The redevelopment included a new 2,500 m2 (27,000 sq ft) station building (nearly twice the size of the existing one), a new 1,270 space multi-storey car park, new footbridge and platform canopies, new approach roads and associated junction improvements, as well as a 28,000 m2 (300,000 sq ft) commercial development.[46][47] Funding for the new station was agreed in May 2012 when the coalition government agreed to provide £10m, with the remaining £10m coming from Network Rail and Northamptonshire County Council.[48] Construction work began in August 2013.[49] Construction work was preceded by a three-month archaeological excavation by a team of specialists from the Northampton office of MOLA on the footprint of the new station building.[50] They uncovered remains of late Saxon activity pre-dating the construction of Northampton Castle, including a Saxon brooch, a medieval harness, pottery and animal bones.[51]

After a three-month delay due to snagging issues,[52] the new station opened on 12 January 2015, with the old station closing after the last train at 02:43.[53][54][52] The new station building opened on 19 January 2015,[55] with the demolition of the old station building having been completed in the meantime and replaced by a taxi point and cycle area.[56][57] In December 2021, West Northamptonshire Council approved plans for a 1,198 multi-storey car park to replace the station's decked parking area; the Council would take a 40-year lease on the car park and retain the income generated by it.[58] The plans did not proceed due to the impact of COVID-19, the war in Ukraine and cost inflation,[59] resulting in the Council reaching agreement in June 2023 with Network Rail and its development partner on the delivery of the car park.[60]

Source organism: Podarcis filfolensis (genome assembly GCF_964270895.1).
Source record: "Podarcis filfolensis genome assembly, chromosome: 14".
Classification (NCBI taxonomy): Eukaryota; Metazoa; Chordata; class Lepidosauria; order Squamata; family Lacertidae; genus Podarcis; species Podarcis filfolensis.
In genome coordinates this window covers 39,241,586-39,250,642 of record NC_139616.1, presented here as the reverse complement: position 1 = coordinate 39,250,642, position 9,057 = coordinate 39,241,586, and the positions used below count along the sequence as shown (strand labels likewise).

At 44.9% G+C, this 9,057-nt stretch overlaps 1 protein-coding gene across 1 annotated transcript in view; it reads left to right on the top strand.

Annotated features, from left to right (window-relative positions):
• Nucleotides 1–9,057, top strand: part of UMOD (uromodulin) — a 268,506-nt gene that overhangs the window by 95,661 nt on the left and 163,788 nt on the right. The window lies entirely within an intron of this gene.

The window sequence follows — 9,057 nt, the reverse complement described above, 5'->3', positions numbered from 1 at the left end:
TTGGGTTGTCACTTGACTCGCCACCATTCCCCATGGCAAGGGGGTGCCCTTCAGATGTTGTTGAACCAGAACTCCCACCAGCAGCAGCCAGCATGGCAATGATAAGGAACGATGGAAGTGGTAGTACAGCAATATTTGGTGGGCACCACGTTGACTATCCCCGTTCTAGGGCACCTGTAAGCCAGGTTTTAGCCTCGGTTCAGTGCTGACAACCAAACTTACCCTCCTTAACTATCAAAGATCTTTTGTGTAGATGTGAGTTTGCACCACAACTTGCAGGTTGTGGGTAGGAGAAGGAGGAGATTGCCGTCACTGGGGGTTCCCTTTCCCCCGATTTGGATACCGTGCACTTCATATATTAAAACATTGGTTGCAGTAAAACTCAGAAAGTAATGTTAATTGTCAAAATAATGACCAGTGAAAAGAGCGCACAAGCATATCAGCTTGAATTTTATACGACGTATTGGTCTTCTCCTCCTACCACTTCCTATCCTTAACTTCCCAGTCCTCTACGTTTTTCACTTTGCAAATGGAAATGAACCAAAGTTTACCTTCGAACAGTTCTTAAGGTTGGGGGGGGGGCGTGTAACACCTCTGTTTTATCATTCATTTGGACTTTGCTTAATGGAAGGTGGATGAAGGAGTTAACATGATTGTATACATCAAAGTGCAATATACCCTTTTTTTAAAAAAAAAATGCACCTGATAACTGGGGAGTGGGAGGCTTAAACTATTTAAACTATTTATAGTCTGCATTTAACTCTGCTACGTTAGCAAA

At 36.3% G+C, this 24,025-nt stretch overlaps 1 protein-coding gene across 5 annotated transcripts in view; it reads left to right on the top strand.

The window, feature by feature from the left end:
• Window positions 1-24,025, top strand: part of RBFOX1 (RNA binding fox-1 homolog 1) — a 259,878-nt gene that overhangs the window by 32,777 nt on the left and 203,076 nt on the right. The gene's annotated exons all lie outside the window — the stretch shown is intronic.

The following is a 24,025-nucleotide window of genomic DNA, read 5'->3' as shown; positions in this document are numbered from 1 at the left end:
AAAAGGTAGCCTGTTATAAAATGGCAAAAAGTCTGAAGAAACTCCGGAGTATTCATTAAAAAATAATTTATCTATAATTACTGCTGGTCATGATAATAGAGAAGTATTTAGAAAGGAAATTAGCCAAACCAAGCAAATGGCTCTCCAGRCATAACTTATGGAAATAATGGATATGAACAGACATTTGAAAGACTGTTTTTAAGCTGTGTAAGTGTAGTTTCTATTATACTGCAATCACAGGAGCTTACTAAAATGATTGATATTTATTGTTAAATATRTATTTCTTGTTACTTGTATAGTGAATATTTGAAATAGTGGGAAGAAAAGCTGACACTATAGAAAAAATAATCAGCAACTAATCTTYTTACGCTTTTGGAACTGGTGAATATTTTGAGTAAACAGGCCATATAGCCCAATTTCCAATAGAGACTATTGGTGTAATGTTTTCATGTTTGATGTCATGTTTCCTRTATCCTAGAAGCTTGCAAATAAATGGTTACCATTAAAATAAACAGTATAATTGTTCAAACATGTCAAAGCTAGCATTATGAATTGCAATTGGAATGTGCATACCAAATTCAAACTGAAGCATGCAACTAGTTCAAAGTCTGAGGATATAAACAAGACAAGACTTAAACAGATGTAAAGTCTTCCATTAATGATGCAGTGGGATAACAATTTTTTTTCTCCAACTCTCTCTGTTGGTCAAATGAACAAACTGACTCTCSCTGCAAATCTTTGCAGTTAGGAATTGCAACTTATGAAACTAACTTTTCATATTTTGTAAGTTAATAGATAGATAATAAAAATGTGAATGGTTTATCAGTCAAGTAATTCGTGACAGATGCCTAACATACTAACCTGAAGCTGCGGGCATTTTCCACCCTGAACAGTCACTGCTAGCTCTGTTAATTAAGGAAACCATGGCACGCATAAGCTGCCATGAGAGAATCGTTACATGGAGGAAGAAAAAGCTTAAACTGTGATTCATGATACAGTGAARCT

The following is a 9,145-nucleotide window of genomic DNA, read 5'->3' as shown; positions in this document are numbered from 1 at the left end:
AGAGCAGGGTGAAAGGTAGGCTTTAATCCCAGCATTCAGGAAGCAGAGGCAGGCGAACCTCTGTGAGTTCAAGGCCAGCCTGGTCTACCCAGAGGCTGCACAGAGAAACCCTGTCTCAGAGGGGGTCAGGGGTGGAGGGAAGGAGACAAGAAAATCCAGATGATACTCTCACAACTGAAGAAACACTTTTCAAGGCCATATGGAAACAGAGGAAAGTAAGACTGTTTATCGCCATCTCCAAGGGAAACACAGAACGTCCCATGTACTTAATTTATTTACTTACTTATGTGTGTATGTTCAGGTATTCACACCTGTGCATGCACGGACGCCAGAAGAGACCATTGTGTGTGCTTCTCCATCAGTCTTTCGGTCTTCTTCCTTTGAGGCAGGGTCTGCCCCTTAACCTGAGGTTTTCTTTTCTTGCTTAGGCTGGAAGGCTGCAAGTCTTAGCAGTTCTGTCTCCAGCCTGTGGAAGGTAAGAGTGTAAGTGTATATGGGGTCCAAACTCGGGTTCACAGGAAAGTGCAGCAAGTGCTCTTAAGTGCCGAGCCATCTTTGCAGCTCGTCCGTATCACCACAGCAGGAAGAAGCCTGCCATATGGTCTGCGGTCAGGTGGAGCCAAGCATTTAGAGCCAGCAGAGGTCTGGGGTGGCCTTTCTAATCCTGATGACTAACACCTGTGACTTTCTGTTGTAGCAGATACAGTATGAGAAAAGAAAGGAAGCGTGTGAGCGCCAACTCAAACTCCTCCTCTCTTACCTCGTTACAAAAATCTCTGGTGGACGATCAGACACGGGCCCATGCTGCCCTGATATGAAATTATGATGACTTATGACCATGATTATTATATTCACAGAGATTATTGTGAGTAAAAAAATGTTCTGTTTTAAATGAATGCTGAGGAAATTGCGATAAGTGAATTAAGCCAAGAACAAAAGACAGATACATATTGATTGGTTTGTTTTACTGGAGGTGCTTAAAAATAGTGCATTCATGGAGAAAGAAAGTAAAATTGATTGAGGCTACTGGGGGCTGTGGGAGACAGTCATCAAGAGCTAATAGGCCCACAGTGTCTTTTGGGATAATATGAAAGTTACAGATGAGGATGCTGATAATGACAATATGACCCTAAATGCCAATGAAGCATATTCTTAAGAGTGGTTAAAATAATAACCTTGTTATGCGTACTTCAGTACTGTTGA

Proposed renaming


Northamptonshire County Council proposed reinstating the name Northampton Castle in recognition of the site's history.[61] The change, reported to cost £200,000,[61] did not take place.

A SLS special calls on 14 April 1962, before 1965 remodelling



The station has toilets, a newsagent, coffee shops and a car hire office. As part of the re-development in 2015, there were proposals to build a multi-storey car park with direct access to the station; in June 2020 it was suggested that this will be put in place "in the not-too-distant future."[62]

Northampton Loop



A Class 350/2 EMU no. 350266 in old London Midland livery on London Midland service to London Euston at Northampton on platform 1 in July 2012, prior to its rebuilding

Northampton is served by two train operating companies:

West Midlands Trains


West Midlands Trains, under the brand name London Northwestern Railway, operates services between London Euston and Birmingham New Street. WMT maintain their fleet of Class 350 EMUs at the Siemens Mobility depot, just to the north of the station; they also operate a train crew depot at the station.

The typical Monday-Saturday off-peak service consists of three trains per hour in each direction, with two services per hour on Sundays.[63]

The majority of services along the Trent Valley Line to Crewe, via Nuneaton and Stafford, run on the faster, more direct route between Milton Keynes Central and Rugby; this arises from London Midland's decision to run 110 mph regional services on the main spine of the West Coast Main Line.[64] Passengers wishing to travel from Northampton to Crewe now have to change at Rugby; however, there are still a small number of daily direct Crewe services in the mornings, except on Sundays.[65]

Avanti West Coast


Avanti West Coast operates one train per early weekday morning to London Euston that stops here; this service originates from Edinburgh Waverley. No northbound Avanti West Coast services are timetabled to stop at Northampton. The lack of intercity services at Northampton is because the town is on a loop line away from the main spine of the West Coast Main Line. Connections to Glasgow Central, Manchester Piccadilly and other long-distance destinations can be made by changing at Milton Keynes Central, Rugby or Birmingham New Street.[66]